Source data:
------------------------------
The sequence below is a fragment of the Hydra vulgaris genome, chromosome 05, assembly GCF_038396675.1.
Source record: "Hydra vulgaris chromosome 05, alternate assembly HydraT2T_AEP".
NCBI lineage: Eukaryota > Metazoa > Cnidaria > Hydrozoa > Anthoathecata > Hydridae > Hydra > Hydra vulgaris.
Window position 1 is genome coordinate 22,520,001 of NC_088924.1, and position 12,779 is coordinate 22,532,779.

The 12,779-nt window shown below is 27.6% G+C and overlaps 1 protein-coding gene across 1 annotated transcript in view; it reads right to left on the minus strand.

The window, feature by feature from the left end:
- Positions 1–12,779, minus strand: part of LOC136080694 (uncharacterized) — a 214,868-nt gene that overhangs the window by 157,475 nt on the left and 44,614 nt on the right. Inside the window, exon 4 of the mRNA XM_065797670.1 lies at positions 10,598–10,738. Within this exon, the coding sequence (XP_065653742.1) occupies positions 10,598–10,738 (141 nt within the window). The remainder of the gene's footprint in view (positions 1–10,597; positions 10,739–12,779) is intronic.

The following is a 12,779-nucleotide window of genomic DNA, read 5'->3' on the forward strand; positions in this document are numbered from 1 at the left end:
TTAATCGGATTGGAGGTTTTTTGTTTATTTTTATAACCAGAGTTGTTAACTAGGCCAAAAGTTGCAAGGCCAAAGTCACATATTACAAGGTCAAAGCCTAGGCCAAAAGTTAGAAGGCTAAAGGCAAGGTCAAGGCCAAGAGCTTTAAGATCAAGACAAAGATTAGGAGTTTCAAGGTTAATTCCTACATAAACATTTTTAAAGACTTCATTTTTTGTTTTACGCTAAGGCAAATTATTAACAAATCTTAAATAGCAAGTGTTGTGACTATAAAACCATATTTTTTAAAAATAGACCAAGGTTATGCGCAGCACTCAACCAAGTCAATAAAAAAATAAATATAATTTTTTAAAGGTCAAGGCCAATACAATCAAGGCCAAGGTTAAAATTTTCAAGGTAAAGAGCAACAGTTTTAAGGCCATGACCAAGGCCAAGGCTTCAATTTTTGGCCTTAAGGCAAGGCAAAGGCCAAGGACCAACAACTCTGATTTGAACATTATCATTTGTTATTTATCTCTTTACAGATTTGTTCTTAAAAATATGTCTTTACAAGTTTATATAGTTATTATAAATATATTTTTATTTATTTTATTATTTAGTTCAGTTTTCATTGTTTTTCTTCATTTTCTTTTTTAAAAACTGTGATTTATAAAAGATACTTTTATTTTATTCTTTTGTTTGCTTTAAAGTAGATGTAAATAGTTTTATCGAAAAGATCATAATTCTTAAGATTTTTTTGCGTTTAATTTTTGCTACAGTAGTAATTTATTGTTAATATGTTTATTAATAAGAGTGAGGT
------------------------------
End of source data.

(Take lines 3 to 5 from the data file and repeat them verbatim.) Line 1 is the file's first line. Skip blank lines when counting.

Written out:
NCBI lineage: Eukaryota > Metazoa > Cnidaria > Hydrozoa > Anthoathecata > Hydridae > Hydra > Hydra vulgaris.
Window position 1 is genome coordinate 22,520,001 of NC_088924.1, and position 12,779 is coordinate 22,532,779.

The 12,779-nt window shown below is 27.6% G+C and overlaps 1 protein-coding gene across 1 annotated transcript in view; it reads right to left on the minus strand.